"Lockdown" by Anderson .Paak

Anderson .Paak's song "Lockdown" and the accompanying video focus on themes of police brutality and racial injustice. (Courtesy of Pitchfork)

Music has always been an avenue for being outspoken. In a time when many are flooding the streets to support the Black Live Matter movement, musicians are using their talent to spread a message. It can help call people to action. Many prominent musicians such as Beyoncé, Anderson .Paak and Noname have released music that speaks to the confusing world we are all traversing, along with music that intertwines with the spirit of the BLM movement. 

It helps to look at these songs as a time capsule for 2020, and to note that they all speak to a similar message of the history of malpractice toward Black people. They also note infighting that happens because of the diversionary tactics a  patriarchal society has instilled into our culture. 

For example, Noname released her first single of 2020, “Song 33,” which was a response to J. Cole’s “Snow on tha Bluff.” Noname points out how black men must help support women as well as themselves, yet Black men can reject the real struggles that come with the intersectionality of being a Black woman. J. Cole’s song proved her point by putting his ego before the problems at large. In the song he raps, “She mad at our ignorance, she wear her heart on her sleeve. She mad at the celebrities, lowkey I be thinkin’ she talkin’ bout me.” Cole decided to make a song about how Noname was in the wrong for making her statement. Noname highlighted the double standard that some big-name artists have on Twitter; the majority of their discography is about black struggle, but when real struggle happens they stay silent. Noname has apologized for her song, saying on Twitter, “My ego got the best of me.”

Beyoncé released “Black Parade,” a song that celebrates her heritage. Despite somewhat hectic production it does highlight Beyoncé’s voice well. It also reinforces the pride that people can have in their complexion. While this isn’t directly a protest song, it was released on Juneteenth, the oldest nationally celebrated commemoration of the ending of slavery. On that day of all days, it is important to celebrate Black Americans’ history.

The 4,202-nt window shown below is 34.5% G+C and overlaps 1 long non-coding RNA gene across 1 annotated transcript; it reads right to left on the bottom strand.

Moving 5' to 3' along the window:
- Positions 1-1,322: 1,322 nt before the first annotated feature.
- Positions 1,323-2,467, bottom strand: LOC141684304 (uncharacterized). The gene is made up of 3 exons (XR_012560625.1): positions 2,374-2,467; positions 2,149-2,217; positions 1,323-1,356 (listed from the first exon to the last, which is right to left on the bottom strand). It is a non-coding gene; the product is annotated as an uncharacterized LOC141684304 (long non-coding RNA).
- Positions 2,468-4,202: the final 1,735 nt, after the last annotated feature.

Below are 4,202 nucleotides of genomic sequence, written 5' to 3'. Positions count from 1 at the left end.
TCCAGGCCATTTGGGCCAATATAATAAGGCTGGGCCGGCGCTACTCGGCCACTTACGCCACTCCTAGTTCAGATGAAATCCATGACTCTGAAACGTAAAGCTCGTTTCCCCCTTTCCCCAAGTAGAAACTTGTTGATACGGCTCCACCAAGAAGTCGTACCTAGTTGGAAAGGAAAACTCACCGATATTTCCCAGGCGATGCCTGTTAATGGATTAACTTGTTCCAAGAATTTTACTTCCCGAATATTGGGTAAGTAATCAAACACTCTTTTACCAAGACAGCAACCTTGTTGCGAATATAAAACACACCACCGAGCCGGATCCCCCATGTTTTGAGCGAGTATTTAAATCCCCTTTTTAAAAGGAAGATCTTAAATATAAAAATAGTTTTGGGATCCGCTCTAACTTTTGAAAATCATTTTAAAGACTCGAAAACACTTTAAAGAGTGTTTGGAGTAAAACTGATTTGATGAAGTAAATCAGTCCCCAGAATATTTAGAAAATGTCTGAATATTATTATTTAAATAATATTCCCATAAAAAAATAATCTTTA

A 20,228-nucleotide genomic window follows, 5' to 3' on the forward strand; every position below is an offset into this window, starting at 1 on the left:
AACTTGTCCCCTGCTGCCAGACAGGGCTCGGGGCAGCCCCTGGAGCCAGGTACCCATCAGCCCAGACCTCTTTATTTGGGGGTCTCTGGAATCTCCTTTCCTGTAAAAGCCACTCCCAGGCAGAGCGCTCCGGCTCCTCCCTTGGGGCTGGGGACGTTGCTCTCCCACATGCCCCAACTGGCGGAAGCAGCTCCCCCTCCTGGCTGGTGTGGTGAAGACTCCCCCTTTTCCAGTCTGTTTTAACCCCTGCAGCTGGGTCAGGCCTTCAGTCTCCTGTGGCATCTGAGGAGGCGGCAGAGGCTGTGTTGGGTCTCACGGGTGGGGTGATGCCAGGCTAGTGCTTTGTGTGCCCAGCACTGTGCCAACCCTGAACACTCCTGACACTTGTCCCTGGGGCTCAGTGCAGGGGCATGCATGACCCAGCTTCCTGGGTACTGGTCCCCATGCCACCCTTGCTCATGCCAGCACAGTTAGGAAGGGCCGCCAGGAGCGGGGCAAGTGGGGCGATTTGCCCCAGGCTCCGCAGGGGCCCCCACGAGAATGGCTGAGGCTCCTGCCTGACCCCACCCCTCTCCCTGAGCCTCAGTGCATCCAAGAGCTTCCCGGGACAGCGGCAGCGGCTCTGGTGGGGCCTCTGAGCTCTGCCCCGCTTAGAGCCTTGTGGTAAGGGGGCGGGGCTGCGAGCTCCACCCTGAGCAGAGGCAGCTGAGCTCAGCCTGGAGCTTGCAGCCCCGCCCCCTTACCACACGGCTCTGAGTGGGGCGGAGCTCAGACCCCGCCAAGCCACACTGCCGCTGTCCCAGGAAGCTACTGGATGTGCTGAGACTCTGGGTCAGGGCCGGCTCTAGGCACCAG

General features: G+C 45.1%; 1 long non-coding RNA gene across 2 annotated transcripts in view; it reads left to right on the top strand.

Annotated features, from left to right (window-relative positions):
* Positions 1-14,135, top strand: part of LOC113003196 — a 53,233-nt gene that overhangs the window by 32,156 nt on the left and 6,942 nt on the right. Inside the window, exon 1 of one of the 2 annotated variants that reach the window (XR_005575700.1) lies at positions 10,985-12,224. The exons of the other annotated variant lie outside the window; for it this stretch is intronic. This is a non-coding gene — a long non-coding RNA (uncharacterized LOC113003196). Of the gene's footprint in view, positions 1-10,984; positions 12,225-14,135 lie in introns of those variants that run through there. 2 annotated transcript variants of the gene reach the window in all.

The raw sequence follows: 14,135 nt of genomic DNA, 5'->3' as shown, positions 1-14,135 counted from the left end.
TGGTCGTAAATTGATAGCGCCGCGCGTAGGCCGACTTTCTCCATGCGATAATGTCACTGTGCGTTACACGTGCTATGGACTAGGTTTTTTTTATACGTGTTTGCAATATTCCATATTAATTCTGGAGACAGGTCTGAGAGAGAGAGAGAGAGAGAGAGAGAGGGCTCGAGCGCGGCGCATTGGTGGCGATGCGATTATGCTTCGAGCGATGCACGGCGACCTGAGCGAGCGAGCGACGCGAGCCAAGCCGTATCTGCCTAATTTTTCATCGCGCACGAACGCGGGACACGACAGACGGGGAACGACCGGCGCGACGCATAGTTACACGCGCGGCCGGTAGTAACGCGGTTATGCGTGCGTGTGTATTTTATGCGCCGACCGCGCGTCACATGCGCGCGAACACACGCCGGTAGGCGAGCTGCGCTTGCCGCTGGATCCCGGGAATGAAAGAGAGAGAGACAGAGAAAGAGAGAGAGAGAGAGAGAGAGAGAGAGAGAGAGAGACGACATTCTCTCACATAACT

Beyonce is not the only artist to release a song on Juneteeth, Anderson .Paak released “Lockdown,” in his usual groovy tone, delivering a strong message. In his typical jazz and blues fusion, .Paak tells the story of the current unrest. He creates images of the chaos happening all across America, even layering the sounds of protests in the production of the song. Drawing on his experiences from the Los Angeles Black Lives Matter protest, he portrays intricate detail in his typical soothing voice, creating an exciting contrast of chaotic lyrics and incredible harmonies. 

While these songs were released recently, there are other songs that the BLM movement has gravitated towards. “This Is America,” by Childish Gambino is a perfect example of this. The song is massively political, explaining in plain view the problems within American society, not just in the song but in the music video as well. The song mixes extremely happy-go-lucky choruses with dark verses that depict the abuses Black people have to deal with. 

These songs describe many aspects of the Black experience in America. While they attempt to show unity, they also show that not everyone experiences the same treatment, even within their race. Songs like this can highlight these problems, make people aware and inspire them to attempt to change the systemic issues in our society.